“In Europe, the criminal is an unfortunate who fights to hide his head from the agents of power; the population in some way assists in the struggle. In America, he is an enemy of the human race, and he has humanity as a whole against him”. (91)
About the American Revolution:
“The revolution in the United States was produced by a mature and reflective taste for freedom, and not by a vague and indefinite instinct of independence. It was not supported by passions of disorder; but, on the contrary, it advanced by a love of order and of legality” (67).
Again, the passions of disorder that we see flaring up today are nothing like the mature taste for freedom out of love of order and legality that served to found this country.
Remember my writings on Hobbes and Locke? According to them, humans without government have a right to everything; however, this just results in violence and war. So, the people create government and law to free ourselves from such violence and war. In other words, law is what ultimately brings liberty. Thus the respect for law and civility is critical to a healthy, stable society.
Tocqueville saw and appreciated how Americans adopted this principle when entering the War for Independence.
“In the United States, therefore, they did not claim that a man in a free country has the right to everything; on the contrary, they imposed on him more varied social obligations than elsewhere; they did not have the idea of attacking the power of society in its principle and of contesting its rights; they limited themselves to dividing it in its exercise. They wanted in this manner to arrive at the point where authority is great and the official is small, so that society would continue to be well regulated and remain free.”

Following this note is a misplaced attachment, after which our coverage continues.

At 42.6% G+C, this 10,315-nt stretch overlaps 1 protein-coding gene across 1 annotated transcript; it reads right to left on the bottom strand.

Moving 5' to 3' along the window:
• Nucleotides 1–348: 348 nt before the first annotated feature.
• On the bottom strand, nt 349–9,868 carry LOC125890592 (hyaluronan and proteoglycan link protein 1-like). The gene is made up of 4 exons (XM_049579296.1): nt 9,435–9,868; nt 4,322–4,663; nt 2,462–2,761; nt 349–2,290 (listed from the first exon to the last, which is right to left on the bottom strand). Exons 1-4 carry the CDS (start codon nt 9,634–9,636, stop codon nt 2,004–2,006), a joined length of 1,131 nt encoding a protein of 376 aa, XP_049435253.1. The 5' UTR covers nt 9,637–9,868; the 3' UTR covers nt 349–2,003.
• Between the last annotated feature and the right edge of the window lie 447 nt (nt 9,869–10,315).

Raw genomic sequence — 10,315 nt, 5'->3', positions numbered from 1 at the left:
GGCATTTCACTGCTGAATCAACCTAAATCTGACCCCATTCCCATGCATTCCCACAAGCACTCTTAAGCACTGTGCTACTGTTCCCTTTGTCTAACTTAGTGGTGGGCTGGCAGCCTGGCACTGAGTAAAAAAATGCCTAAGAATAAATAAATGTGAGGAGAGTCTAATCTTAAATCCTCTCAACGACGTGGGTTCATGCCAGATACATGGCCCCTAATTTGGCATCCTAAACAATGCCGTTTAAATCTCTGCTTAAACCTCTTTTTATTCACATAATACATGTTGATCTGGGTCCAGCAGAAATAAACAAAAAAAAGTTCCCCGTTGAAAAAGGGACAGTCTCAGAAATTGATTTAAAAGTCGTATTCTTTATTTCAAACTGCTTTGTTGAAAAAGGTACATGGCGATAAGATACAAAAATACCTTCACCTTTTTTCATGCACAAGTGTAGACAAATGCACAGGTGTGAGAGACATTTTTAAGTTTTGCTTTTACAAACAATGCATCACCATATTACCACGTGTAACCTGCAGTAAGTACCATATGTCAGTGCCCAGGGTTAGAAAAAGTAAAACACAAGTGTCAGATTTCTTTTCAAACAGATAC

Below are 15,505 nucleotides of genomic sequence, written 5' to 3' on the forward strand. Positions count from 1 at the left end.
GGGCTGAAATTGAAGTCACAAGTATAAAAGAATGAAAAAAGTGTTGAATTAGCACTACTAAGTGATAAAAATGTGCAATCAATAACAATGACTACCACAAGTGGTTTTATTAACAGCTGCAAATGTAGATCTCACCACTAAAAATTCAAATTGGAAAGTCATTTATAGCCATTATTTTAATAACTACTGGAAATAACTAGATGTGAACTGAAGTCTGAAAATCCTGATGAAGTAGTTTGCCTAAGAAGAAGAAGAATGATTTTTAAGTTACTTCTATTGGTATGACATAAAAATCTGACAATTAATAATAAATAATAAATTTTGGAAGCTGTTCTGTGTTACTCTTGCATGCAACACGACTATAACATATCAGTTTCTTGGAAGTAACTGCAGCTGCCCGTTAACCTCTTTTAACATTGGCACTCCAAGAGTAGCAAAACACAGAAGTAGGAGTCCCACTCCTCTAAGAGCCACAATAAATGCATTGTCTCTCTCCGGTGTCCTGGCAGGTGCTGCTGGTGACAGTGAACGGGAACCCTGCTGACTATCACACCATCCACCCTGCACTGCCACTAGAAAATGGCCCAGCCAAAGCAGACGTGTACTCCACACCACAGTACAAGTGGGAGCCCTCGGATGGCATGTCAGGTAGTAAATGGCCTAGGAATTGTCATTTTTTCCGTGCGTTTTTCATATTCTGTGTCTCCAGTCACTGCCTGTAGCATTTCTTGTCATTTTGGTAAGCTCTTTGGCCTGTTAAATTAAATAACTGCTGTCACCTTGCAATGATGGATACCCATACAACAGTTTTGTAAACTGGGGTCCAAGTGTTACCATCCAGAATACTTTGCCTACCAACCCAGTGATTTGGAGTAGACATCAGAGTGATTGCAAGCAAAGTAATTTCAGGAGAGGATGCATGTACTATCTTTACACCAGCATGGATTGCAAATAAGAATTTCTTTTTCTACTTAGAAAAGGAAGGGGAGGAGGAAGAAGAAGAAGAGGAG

About American patriotism:
Personally, I just love his commentary and obvious disdain for how patriotic and proud Americans were of their country.
“The inhabitant applies himself to each of the interests of his country as to his very own. He is glorified in the glory of the nation; in the success that it obtains he believes he recognizes his own work, and he is uplifted by it; he rejoices in the general prosperity from which he profits. He has for his native country a sentiment analogous to the one that he feels for his family, and it is still by a sort of selfishness that he takes an interest in the state.”
Americans loved and had pride in their country…so much so that their patriotism was synonymous even with their love and pride of their own work. The interests of the country were their own interests. They built their country. They took pride in its success because it was their success and bemoaned its failures because it was their failure.
“The American, taking part in all that is done in this country, believes himself interested in defending all that is criticized there; for not only is his country then attacked, he himself is: thus one sees his national pride have recourse to all the artifices and descend to all the puerility of individual vanity.